Through the eyes of a killer: Authors Weekly Blog
It's now been about six weeks since the release of Raised from the Shadows, and I hope many of you have had the opportunity to read the book, and if so, I would love to hear your views.
For those that have read the book, you will know that it's written from the perspective of a killer, through his eyes with the reader sharing in his experiences, thoughts and feelings as he moves through childhood to adulthood. I chose to write the book from the killers perspective because I wanted the reader to be able to get into the mindset of the killer as well as hopefully providing a good read. Often, crime thrillers are whodunnits and focus on the detectives tracking down perpetrators of crime; there is nothing wrong with this approach with historical book sales showing how successful they have been. I wanted to give the reader something different an explorative journey into the darkest recesses of the mind wrapped up in a piece of fiction.
Probably, one of the biggest challenges was taking psychological, psychopathological and forensic theory converting it into digestible, meaningful information that could be used in a novel. After writing for many years in professional terms in practice, journal articles and literature it was much harder than expected; I found using imagery was quite helpful to convey meaning. For example, in Raised from the Shadows, when talking about the impact of trauma on the main character, John and his ways of coping with the psychological impact of a life event I created the image of John, retreating into the corridors of his mind, seeking out a doorway, an escape from the trauma, into a special safe place in his mind, a sanctuary within. Representing the mind in the book in the form of levels, corridors and places also allowed for the potential to introduce the exploration of human emotions and in the case of trauma, the conscious and unconscious suppression and repression of memories, thoughts, feelings and impulses as experienced by the main character. What I have described are protective mechanisms of the mind, defence mechanisms, that form or exist based on life experiences that enable a person to cope in specific or persistent stressful and traumatic situations. When initially formed these psychological defences can be helpful to the individual, but over time can start to work against the person becoming maladaptive forms of coping. In the case of the main character from the book, his alter-ego is formed in his mind; initially, a protective voice that empowers him allowing him to be strong when faced with high stress, trauma situations. His alter-ego is likened to a beast, powered by raw base emotions, in particular, rage and anger that he has caged deep in the dark lower dungeons of his mind, repressed. When the voice talks to him, he is unaware of where the voice is coming from, its intentions and what it is. Opening his mind, soul and body to the alter-ego is akin to freeing the beast from his cage allowing it to roam free in the corridors of his mind as it seeks to escape by means of control.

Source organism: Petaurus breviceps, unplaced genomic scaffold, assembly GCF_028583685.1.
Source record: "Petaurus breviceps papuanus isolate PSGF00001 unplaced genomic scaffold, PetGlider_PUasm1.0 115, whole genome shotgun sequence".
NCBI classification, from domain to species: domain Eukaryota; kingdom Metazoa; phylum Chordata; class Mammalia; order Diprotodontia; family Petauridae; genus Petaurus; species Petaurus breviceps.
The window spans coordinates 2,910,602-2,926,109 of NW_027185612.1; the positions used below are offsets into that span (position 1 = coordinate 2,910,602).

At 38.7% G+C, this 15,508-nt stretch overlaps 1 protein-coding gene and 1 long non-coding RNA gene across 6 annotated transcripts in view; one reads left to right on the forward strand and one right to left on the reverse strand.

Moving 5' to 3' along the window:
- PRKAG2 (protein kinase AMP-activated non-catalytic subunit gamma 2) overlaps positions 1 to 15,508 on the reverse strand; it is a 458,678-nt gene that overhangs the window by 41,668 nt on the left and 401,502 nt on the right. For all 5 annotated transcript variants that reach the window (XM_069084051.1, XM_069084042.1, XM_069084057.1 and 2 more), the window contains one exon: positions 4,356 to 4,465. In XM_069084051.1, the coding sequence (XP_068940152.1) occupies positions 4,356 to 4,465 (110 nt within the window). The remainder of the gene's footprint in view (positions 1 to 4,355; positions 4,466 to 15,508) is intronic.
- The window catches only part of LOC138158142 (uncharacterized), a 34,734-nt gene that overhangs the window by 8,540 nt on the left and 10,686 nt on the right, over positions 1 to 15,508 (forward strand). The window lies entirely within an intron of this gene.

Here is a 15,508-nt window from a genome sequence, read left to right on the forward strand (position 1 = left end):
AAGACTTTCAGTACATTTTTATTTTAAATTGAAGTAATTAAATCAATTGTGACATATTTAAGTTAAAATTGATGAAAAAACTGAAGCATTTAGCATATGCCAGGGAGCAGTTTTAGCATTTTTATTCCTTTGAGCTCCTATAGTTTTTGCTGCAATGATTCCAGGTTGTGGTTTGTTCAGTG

Once the maladaptive psychological defences are formed in the mind of the main character, it leaves him open to the possibility of further life trauma experiences acting as triggers which can send him on a pathway to the unravelling of his mind, a scenario that is explored in the book.
It is difficult to go into too much further detail about the workings of the mind of the main character from the book without giving away key parts of the storyline, but I hope this has been enough to wet the appetites of those who have not read the book and provides some extra insight to those who have.
If you have any questions or comments, do drop me a line.
Until next week,